The Vice Chancellor (VC) of the University of Malawi Professor John D. Kalenga Saka wound up his tour of duty at the University’s Central Administrative Office in Zomba. He was appointed as Vice Chancellor in December 2013 where he and the Pro Vice Chancellor Professor Al Mtenje have served for four years. Professor Saka and the Professor Mtenje are currently on a month to month contract until the Taskforce appointed to oversee the delinking of the University’s constituent colleges completes its work where the two Professors will assist in seeing the successful of the University’s three colleges. In this article, Professor Saka reflects on and discusses a number of areas of priority within the University during his four-year tour of duty.
Your four year report highlights the need to increase students’ intake as one of your major objectives during your duty of office. What is the current situation?
It is interesting that every year when Council selects, there is always a need to demonstrate increase. But we will have capped the increase to about 10% across the University for the simple reason that we do not have adequate holding capacity particularly teaching and learning facilities like labs, lecture theatres, and therefore this is discussed in the first phase of planning to recruit. So when students have graduated, we replace them with an equivalent number but we normally add. We also consider carefully that if we increase by 10%, then are we able to manage the students but equally, the staff complement because we must be mindful that internationally as well as the National Council for Higher Education (NCHE) expects a staff-student ratio to be appropriate so that there is better teaching experience amongst the students community. So if we were to increase and increasing successively, then quality is going to be affected. But also we have not expanded the Open Distance Learning (ODL) since the policy is under offing after which we will increase the intake although the strategic pillar of education sector plan says we must increase access and equity because that is very important.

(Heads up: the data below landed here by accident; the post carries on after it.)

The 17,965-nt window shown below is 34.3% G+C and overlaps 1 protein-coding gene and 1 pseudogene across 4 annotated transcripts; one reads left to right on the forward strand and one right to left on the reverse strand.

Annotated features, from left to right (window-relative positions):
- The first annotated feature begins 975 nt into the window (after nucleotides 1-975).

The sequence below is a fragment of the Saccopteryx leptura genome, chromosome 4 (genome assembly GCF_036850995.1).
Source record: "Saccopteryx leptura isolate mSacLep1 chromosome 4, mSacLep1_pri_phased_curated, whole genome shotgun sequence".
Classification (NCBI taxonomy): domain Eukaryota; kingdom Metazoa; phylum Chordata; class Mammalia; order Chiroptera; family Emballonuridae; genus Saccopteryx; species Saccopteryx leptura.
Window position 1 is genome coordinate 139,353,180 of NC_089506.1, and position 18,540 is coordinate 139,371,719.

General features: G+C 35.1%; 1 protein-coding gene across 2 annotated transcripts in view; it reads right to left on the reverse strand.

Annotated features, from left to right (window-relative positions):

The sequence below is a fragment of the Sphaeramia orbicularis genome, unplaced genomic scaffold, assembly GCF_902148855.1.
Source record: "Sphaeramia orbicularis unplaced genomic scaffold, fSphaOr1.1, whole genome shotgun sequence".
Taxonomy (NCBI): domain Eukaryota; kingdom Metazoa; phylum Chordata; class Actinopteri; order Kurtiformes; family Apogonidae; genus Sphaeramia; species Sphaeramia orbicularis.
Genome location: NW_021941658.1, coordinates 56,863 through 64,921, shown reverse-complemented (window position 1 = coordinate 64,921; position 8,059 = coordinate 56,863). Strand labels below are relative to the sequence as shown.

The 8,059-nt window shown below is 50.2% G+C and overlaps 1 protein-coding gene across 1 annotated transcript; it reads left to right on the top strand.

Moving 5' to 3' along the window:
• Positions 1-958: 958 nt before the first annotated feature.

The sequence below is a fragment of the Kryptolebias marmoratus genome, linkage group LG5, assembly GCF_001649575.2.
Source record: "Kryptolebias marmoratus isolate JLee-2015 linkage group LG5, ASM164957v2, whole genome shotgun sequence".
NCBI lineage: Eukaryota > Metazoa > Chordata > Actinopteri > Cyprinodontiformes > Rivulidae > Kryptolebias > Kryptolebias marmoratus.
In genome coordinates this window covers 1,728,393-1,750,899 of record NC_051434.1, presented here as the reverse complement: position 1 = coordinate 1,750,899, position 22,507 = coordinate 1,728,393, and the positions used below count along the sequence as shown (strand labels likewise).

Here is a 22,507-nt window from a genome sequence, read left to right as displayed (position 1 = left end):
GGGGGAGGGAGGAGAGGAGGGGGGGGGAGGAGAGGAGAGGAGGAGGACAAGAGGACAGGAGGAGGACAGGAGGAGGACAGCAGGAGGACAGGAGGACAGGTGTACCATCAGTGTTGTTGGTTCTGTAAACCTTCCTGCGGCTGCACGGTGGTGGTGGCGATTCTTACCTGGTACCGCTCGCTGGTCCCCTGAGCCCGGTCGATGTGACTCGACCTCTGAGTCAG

As you are leaving office as University of Malawi’s Vice Chancellor, what is the future of the University in the presence of its challenges or opportunities as highlighted in your report?
Indeed in any report, we must indicate challenges or opportunities. Being in the fourth year of our tour of duty, we thought we could transform the challenges the university is facing to opportunities. The opportunities exist now because University Council has made a decision to unbundle the University of Malawi. As a result of this policy direction, it means that the resulting universities must reflect on the past of the University of Malawi.
For example, what were the challenges and then address them. I would say that it is very easy to address them. I will mention the following;
Firstly, you will have observed that instead of having a regular academic calendar, nine months you finish and at the end of that you graduate, it has been very difficult. Therefore, University Council-employee relationship must be improved. The employers must constitute them into a structured dialoguing registered according to law because then it becomes much easier. The present situation scenario is that there are four campuses and that four different groupings have different expectations. However, with the unbundling of the university it means each university will have one group of people which it will deal with. That will foster teaching-learning environment.